Professor Mburumba Kerina
The written history of South West Africa, now Namibia, begins with the exploration of our country by Europeans and much of this period occurred in the lifetime of the late Chief Hosea Kutako.
This great Namibian leader was a modest, reserved and impressive man whose wisdom and physical strength were reflected in his decisive leadership and actions.
In the many years that he held high office of national leadership he gave that position a special form adapted to his distinctly African talents and character. Europeans, and particularly South Africans, have, with bitterness at times, called him “incorruptible”, for Chief Hosea Kutako proved to be a great statesman very well capable of giving the political life of South West Africa worthy and important impulses. He acted with wisdom, courage and integrity in many crucial situations.
To the South African government that feared him he was known as uncompromising on matters of principle, sometimes even “dictatorial”. As a national leader of imposing presence, circumstances beyond our control in the territory often forced him to exert a firm will to make the widely divergent interests of all our people compatible.
The Namibian liberation struggle has been plagued with South African racial legislation designed to divide the African people in accordance with the Ethnic Group Areas Act, thus depriving them of their traditional lands.
Chief Hosea Kutako mastered this challenge by always finding an objective basis upon which to strengthen his case against the South African government.
With millions of our brothers and sisters in Africa joining the mainstream of history as sovereign nations, the present times in Namibia might well be called the era of militant nationalism.
Three decades ago hardly anyone one in our country dreamed of such a revolutionary awakening - for a revolution it is, vast in its magnitude and impact, and exhilarating for all who hold Africa’s right to determine her own destiny and to choose her own forms of government.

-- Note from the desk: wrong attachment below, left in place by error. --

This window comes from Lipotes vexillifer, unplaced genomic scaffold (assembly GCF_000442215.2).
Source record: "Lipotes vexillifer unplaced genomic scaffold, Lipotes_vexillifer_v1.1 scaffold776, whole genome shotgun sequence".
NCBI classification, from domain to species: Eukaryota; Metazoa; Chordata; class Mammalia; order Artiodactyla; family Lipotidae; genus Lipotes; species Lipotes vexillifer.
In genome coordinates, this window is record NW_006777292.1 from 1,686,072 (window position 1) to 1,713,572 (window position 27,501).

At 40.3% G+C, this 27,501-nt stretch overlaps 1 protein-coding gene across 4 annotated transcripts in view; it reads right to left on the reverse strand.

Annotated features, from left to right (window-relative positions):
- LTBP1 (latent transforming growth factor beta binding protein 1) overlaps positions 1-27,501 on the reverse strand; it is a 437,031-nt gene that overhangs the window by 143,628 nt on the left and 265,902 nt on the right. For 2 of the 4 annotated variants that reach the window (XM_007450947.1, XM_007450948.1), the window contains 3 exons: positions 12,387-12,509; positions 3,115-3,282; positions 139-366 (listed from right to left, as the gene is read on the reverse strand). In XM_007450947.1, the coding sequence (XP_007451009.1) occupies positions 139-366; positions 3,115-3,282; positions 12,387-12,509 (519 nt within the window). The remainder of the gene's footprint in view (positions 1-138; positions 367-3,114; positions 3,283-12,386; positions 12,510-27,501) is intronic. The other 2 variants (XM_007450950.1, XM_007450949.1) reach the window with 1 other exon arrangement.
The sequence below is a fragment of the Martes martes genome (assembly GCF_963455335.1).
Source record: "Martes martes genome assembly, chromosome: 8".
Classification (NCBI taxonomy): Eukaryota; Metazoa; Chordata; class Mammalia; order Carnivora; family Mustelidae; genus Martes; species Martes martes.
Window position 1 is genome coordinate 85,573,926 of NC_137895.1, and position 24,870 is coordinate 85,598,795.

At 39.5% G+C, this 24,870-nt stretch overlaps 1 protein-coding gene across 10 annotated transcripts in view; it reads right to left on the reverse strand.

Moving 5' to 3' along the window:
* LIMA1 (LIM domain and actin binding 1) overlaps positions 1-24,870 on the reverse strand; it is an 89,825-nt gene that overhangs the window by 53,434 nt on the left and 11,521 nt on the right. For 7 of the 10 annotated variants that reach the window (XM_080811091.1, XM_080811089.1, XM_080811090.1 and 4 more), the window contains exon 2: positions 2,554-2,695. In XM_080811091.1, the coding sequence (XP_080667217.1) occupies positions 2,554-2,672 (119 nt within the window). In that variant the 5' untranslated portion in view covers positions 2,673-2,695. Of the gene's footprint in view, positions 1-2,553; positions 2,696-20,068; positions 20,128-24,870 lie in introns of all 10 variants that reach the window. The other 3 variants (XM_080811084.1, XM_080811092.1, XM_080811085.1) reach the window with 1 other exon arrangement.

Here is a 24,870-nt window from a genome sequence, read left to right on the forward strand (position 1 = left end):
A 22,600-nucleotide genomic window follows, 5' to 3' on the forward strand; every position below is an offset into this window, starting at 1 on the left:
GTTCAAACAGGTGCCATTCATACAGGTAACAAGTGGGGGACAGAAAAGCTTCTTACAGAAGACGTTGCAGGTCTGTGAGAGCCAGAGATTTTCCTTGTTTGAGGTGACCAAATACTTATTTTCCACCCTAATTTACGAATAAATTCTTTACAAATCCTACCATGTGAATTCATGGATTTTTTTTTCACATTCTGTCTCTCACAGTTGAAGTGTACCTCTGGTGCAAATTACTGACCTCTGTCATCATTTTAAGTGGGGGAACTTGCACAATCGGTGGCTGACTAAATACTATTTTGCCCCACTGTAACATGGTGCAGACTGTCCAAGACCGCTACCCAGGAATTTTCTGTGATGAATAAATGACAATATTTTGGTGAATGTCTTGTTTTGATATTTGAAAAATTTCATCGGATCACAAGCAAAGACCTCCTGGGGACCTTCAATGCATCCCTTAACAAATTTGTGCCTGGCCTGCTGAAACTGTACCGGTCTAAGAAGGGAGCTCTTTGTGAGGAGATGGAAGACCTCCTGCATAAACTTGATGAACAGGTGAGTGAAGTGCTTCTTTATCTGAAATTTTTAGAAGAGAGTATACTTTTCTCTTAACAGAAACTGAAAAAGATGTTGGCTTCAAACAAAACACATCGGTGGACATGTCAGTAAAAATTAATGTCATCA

Chief Hosea Kutako is the father and leader of this consciousness. He fought for its preservation among our people since the colonization of our country by Germany. He continued to the end of his life to defend the rights of all our people irrespective of their ethnic origin. He stood as the “Rock of Gibraltar” against the efforts of the South African government to absorb our country. It is due to his initiatives that the case of S.W. Africa figured high in the assemblies of the United Nations and the International Court of Justice.
His life taught us an important lesson-that the leader who really counts is a man who actually in the arena of action, whose face is marred by age, dust and sweat., who strives sincerely, prudently, selflessly and valiantly, who knows the great enthusiasms in history, the great devotion in serious human causes, and who spends himself without lowering his concerns to the petty and trivial matters which so often destroy great causes.
As a distinguished leader Chief Hosea Kutako represented the homogeneity of our people. He was elected and followed because he is what our people are; hence, he was trusted because he knew what our people needed and what was expected of him.
He possessed certain indispensable qualities; a fighting spirit plus the tremendous concentration of mind and will needed to break all resistance of adversaries and dissenting colleagues. The fighting spirit is the unification of intellectual and emotional powers; the elaboration of a life philosophy and the action for its realization.
The result among our people was a merging of trust and faith. Trust in the struggle is the attitude of the people toward a man whose leadership is based on an intelligent and intelligible conduct of the struggle. Faith is the attitude of the people towards a leader who assumes that assumes that his very existence is sufficient to justify his actions and measures.
As we look over Chief Hosea Kutako’s record of unsurpassed leadership and the proud heritage that he left us we will continue to remember his famous words:
“O Lord, help us who roam about. Help us
who have been placed in Africa and have
no dwelling place of our own. Give us
back our Home.”
I thus take this opportunity in conclusion to thank President Hage Geingob for his courage after 28 years of our freedom to rehabilitate the homestead of Chief Hosea Kutako and to call for its upgrading.
In his biography, George F. Kennan, the illustrious American diplomeat pondered the destruction of Hamburg as we think about the genocide of the Hereros today and writes about that catastrophe as follows: “No momentary military advantage could justify the stupendous careless destruction of civilian life and of material values build laboriously by human hands over the course of centuries for any purposes having nothing to do with war.”
South African invincibility was a dream and not real, and the best it accomplished was to pull down its Apartheid racial temple over its own head following its defeat in Namibia and South Africa.
New Era Reporter
2019-02-08 12:15:39 | 1 years ago